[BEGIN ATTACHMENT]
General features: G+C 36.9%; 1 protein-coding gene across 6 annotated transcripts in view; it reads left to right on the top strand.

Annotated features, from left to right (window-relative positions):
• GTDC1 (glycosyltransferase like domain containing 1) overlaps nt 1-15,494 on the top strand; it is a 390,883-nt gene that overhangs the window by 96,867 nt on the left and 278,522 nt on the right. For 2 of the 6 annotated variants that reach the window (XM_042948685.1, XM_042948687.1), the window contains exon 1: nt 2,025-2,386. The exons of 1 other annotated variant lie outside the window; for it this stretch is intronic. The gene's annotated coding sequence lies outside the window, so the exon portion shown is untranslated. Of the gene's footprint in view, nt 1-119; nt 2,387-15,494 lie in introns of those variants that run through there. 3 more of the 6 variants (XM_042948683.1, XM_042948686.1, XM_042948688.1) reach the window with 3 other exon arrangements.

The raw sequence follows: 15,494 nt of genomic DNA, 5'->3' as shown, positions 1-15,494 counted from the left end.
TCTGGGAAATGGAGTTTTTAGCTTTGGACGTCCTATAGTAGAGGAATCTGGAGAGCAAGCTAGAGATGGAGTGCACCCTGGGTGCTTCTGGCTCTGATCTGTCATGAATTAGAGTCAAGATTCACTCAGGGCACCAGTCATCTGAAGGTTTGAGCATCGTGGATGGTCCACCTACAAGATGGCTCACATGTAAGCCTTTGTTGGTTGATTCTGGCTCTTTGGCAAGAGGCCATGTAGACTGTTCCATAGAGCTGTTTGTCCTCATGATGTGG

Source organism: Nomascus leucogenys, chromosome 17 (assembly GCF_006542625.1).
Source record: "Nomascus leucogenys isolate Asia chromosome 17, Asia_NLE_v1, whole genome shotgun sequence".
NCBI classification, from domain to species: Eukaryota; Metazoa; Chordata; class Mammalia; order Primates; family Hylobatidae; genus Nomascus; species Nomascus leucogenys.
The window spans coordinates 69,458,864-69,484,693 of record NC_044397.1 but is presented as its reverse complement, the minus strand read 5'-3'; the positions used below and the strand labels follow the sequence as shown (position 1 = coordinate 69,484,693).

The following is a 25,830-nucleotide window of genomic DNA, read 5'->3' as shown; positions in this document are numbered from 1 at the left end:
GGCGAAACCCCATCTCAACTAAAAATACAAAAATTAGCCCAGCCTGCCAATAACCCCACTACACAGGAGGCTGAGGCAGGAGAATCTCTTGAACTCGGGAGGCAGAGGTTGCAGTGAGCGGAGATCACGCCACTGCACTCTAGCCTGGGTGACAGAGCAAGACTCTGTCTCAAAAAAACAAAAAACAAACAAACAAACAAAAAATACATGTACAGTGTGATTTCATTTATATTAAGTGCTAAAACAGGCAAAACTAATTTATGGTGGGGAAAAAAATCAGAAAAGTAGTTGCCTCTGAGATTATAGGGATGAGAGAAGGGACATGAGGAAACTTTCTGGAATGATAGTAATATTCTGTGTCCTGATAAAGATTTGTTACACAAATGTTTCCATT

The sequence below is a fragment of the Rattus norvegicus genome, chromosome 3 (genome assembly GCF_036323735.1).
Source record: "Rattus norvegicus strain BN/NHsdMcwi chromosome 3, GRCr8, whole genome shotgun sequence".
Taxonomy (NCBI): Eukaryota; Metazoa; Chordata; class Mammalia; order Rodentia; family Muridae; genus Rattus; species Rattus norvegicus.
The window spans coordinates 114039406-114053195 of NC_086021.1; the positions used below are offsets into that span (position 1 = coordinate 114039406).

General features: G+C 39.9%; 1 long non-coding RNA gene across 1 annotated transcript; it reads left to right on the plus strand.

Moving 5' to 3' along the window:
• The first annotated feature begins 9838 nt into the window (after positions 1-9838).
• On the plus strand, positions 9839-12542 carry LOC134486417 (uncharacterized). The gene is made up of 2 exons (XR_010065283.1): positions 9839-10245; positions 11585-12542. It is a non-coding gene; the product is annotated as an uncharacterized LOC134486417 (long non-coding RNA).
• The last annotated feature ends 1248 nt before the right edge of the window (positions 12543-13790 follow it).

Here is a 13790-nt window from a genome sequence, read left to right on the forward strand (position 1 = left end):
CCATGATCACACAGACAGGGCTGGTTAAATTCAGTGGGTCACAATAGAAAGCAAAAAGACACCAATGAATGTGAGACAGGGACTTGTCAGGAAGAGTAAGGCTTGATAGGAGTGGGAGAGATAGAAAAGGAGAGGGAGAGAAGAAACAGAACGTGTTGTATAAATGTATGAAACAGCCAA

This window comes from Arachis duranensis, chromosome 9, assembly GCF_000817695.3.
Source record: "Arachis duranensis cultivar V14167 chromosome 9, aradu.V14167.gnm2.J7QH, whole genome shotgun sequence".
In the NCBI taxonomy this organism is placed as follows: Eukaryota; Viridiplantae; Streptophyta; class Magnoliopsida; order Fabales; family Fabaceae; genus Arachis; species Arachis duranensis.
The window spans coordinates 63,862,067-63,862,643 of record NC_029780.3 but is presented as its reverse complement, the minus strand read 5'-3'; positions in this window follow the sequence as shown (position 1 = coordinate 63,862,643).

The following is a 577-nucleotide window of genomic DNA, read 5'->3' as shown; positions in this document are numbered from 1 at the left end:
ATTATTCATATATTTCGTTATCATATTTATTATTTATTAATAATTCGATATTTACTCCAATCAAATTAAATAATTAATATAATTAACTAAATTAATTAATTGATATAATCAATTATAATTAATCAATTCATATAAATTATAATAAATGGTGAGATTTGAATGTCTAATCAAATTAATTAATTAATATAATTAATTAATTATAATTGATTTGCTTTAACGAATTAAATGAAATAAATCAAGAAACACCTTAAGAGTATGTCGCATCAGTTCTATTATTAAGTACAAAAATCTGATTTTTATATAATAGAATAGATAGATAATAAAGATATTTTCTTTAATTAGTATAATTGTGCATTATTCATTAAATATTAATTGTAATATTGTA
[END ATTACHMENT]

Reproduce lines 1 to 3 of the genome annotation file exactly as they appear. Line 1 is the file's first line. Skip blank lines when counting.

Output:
General features: G+C 36.9%; 1 protein-coding gene across 6 annotated transcripts in view; it reads left to right on the top strand.

Annotated features, from left to right (window-relative positions):
• GTDC1 (glycosyltransferase like domain containing 1) overlaps nt 1-15,494 on the top strand; it is a 390,883-nt gene that overhangs the window by 96,867 nt on the left and 278,522 nt on the right. For 2 of the 6 annotated variants that reach the window (XM_042948685.1, XM_042948687.1), the window contains exon 1: nt 2,025-2,386. The exons of 1 other annotated variant lie outside the window; for it this stretch is intronic. The gene's annotated coding sequence lies outside the window, so the exon portion shown is untranslated. Of the gene's footprint in view, nt 1-119; nt 2,387-15,494 lie in introns of those variants that run through there. 3 more of the 6 variants (XM_042948683.1, XM_042948686.1, XM_042948688.1) reach the window with 3 other exon arrangements.